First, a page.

“Violence” in the statute means the exercise of physical force “greater than that reasonably necessary to effect the restraint.” (People v. Dominguez (2010) 180 Cal.App.4th 1351, 1357 [103 Cal.Rptr.3d 864]; see People v. Babich (1993) 14 Cal.App.4th 801, 807 [18 Cal.Rptr.2d 60].) "Menace” is an express or implied threat of force. (People v. Wardell (2008) 162 Cal.App.4th 1484, 1490-1491 [77 Cal.Rptr.3d 77] [the act of holding a gun throughout imprisonment of the victim clearly implied a threat to use the gun if the victim did not comply, which was sufficient to support a finding of felony false imprisonment]; Dominguez, at p. 1359.)
2. Application to the Present Case
Defendant argues that the use in the verdict form of “violence” when there was no evidence of force applied to the victims means that the conviction was for misdemeanor false imprisonment. We disagree. People v. Jackson (2014) 58 Cal.4th 724 [168 Cal.Rptr.3d 635, 319 P.3d 925], offers guidance. The defendant in that case challenged his conviction for felony murder; although he acknowledged the sufficiency of evidence to prove the murder occurred during an attempted robbery, he argued that because the verdict form referred to robbery, not attempted robbery, and there was insufficient evidence he committed a robbery, he could not be convicted of felony murder. (Id. at p. 750.) The Jackson court rejected this argument, reasoning: “The verdict form’s failure to reference an attempted commission of robbery did not serve to limit the charges against defendant. Nor did the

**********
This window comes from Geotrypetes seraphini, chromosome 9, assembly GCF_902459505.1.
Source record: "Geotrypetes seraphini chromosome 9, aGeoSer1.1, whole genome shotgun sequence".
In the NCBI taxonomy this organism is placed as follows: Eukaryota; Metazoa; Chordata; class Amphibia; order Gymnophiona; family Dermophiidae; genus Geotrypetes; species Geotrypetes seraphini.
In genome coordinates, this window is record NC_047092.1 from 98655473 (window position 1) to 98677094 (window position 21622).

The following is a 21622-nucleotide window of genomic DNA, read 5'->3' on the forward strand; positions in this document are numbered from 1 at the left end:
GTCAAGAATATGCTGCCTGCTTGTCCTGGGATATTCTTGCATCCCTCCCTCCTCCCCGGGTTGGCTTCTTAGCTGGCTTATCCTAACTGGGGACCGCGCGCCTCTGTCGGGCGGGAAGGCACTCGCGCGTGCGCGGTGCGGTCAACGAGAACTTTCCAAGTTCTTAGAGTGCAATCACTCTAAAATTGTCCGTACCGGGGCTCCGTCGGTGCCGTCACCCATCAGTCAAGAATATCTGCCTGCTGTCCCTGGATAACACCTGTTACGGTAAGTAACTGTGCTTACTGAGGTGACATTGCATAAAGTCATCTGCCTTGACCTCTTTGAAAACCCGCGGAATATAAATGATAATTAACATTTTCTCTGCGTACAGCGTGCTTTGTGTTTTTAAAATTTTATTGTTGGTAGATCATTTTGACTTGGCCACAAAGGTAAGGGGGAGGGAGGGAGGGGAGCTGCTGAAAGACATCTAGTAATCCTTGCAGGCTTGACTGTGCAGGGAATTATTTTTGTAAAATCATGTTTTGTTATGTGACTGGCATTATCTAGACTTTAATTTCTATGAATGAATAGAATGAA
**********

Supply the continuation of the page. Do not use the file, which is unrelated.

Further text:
jury’s return of that form restrict its finding to one of a completed robbery. ‘A verdict should be read in light of the charging instrument and the plea entered by the defendant. [Citations.] . . . [T]he form of the verdict generally is immaterial, so long as the intention of the jury to convict clearly may be seen. [Citations.]’ [Citations.] As indicated, both the prosecution and the court told the jury to return the verdict form if it found true the robbery-murder special-circumstance allegation, and the court repeatedly instructed that the allegation could be found true if the prosecution proved the murder had been committed during the commission or attempted commission of a robbery. In returning the verdict form, the jury clearly manifested its intention to find true the allegation charged. That the form did not describe all of the circumstances under which the allegation could be proved is, under these circumstances, merely a technical defect that may be disregarded because ' " 'the jury’s intent to convict of a specified offense within the charges is unmistakably clear, and the accused’s substantial rights suffered no prejudice.' " ' [Citation.]" (Id. at pp. 750-751, italics omitted.)